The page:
• A microscope, or other optical device, preferably equipped with a CCD camera or other imaging system for observing the processes taking place in the sample and for measurement of the crystals FIG. 1 (8, 9). The determination of the crystal growth rate is carried out via the optical device of a microscope objective lens and a CCD camera. At a given time the outline of the growing crystal can be measured and plotted against time. From the slope of the curve the crystal growth rate can be determined. Other possibilities of crystal measurement include for example volume measurement and manual measurement methods.
    • A lighting device with an LED or any other type of light source.
    • A scale, preferably with a weighing accuracy of 0.1 μgrams, or any other suitable device for determining the mass. It is used to determine the concentrations or concentration ratios of all substances involved in the reaction. This is particularly important in addition dosing of substances, which are required for crystallization, as well as for the monitoring of the evaporation of the water content of the sample solution FIG. 1 (4) In this way, the determination of the evaporation rate of the sample can be carried out more accurately than is possible for example by optical methods.
    • Multiple dosing systems, preferably microdosing systems with a conveyance volume from 30 to 300 pL per stroke. FIG. 1 (2) or any other device which permits a defined substance entry into the sample.
    • A device for measuring the size distribution and/or shape of the particles contained in the solution. This can preferably be done by taking advantage of light a scattering method (FIG. 1 (3)). Particularly preferred is the use of a method of dynamic light scattering (DLS), wherein the scattering volume lies directly in the sample volume. The use of a DLS method, in which the components are arranged in a back-scattering geometry, allows a very compact measurement setup. A particular advantage of DLS is the noninvasive determination of particle size distribution which is also possible in very small volumes of less than 10 μL preferably less than 1 μL.
    • A process chamber, in this case equipped with a device for regulating the relative humidity to 1%, more preferably 0.1%, particularly preferably 0.01%, the temperature to 0.1° C. and the gas composition. Temperature control can be by any conventional heating and cooling producers, preferred is use of Peltier elements. FIG. 1 (1)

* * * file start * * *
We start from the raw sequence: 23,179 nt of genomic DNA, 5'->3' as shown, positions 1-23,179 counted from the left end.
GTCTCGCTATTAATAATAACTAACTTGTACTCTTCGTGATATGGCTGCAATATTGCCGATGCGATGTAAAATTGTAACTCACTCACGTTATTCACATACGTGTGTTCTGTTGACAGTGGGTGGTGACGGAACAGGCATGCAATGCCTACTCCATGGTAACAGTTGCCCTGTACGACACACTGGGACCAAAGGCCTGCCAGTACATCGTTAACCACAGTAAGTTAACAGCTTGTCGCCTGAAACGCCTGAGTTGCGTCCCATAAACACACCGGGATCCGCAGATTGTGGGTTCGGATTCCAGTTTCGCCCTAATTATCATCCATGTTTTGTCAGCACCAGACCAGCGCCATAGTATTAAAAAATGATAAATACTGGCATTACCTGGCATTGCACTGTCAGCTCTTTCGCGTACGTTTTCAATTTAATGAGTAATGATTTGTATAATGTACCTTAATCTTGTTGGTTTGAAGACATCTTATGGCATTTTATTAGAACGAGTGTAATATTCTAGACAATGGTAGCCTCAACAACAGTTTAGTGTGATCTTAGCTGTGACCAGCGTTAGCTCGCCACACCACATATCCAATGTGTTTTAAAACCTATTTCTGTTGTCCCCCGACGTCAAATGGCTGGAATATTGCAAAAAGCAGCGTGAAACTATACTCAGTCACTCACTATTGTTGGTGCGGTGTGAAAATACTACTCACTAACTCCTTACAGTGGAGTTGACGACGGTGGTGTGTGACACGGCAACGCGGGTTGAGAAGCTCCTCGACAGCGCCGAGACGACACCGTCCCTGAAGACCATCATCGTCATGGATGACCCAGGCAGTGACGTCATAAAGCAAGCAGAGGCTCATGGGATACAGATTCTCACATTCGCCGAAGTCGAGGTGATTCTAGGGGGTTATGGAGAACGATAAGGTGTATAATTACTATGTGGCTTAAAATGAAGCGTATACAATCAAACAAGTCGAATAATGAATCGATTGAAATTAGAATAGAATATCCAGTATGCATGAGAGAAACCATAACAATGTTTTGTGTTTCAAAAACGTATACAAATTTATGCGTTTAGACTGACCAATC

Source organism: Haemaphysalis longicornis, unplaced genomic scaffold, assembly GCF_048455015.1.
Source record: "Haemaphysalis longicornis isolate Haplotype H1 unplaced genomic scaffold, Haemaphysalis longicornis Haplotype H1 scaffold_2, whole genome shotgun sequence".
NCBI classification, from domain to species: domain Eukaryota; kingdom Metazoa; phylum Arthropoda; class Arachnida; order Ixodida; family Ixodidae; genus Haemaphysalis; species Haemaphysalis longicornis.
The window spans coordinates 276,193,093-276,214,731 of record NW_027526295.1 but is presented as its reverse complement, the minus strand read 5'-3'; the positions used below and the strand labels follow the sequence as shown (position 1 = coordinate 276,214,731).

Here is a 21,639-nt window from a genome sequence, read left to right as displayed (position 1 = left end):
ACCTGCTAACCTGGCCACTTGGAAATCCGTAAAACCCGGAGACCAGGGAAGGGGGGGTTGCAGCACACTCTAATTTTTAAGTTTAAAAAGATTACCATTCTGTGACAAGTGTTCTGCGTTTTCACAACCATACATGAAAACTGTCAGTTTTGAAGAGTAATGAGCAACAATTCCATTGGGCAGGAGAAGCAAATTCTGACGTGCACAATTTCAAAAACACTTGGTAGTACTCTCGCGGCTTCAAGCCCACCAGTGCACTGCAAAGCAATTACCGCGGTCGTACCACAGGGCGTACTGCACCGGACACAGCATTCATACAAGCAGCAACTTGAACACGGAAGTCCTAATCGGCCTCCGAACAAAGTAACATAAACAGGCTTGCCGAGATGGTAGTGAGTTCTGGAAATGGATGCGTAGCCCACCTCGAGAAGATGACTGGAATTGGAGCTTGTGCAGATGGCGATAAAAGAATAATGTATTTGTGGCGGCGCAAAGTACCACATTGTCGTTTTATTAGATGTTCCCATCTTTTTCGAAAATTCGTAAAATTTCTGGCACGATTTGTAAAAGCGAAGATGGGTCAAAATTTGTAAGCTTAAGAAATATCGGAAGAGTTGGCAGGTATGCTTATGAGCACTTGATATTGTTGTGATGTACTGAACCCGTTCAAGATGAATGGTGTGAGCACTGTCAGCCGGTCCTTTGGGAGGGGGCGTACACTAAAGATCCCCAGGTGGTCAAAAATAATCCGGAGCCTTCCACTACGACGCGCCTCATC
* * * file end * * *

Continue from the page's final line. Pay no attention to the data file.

• A device for measuring the heat change in the sample is achieved in this particular case by a non-contact, pyroelectric thermal sensor, which detects the changes in temperature taking place due to the reaction in the sample FIG. 1 (14).
    • A base, in this case a vibration-damped base FIG. 1 (7).
    • Alternatively, but not necessarily, the apparatus can be operated remotely via the Internet or Ethernet, or alternatively, but not necessarily, the data is stored in a database.

Detergents that play an important role especially for the crystallization of membrane proteins include ionic or nonionic detergents. Preferably detergents have a saturated alkyl group. Such detergents include alkyl-beta-D-glucosides, alkyl-beta-D-thioglucosides, alkyl-beta-D-maltosides especially with heptyl-, octyl-, nonyl-alkyl groups. In detail dimethylamine, oligo-oxyethylene, n-tridecyl-β-D-maltopyranoside, n-dodecyl-β-D-thiomaltopyranoside, ANAPOE®-C12E9, octaethylene monodedecyl glycol ether, ANAPOE®-C12E8, ANAPOE®-C13E8, n-dodecyl-α-D-maltopyranoside, n-dodecyl-β-D-maltopyranoside, CYMAL®-7, ANAPOE®-X-114, ANAPOE®-C12E10, n-undecyl-β-thiomaltopyranoside, ANAPOE®X-100, sucrose monododecanoate, CYMAL®-6, n-undecyl-α-D-maltopyranoside, n-undecyl-β-D-maltopyranoside, CYCLOFOS™-7, pentaethylene monodecylether, n-decyl-β-D-maltopyranoside, ANAPOE®-C10E6, n-decyl-β-D-maltopyranoside, ANAPOE®-C10E9, n-decyl-β-D-maltopyranoside, CYMAL®-5, n-nonyl-β-D-thiomaltopyranoside, dimethyldecylphosphine oxide, n-nonyl-β-D-maltopyranoside, n-nonyl-β-D-glucopyranoside, CYMAL®-4, tetraethylene glycol monomethyl ether, n-octyl-β-D-thiomaltopyranoside, hexaethyleneglycol monooctylether, ANAMEG®-7 can be used as detergents.

As precipitants there may be organic compounds, as well as organic and inorganic salts. As organic compounds there may be, for example, polyethylene glycol, isopropanol or dimethyl sulfoxide, as inorganic salts there may be, inter alia, sodium chloride, ammonium sulfate or lithium chloride. Possible organic salts may be amongst others sodium acetate, sodium citrate or sodium tartrate.

As ligands there may be all kinds of natural products up to proteins, as well as all types of synthetic compounds.

Additives can be used which positively affect the crystallization of the protein. These may be, for example, antioxidants (ascorbic acid, lecithin, stannous chloride), amphiphilic (1,2,3 heptane triol, benzamindine) or divalent metal ions (magnesium chloride, calcium chloride or acetate).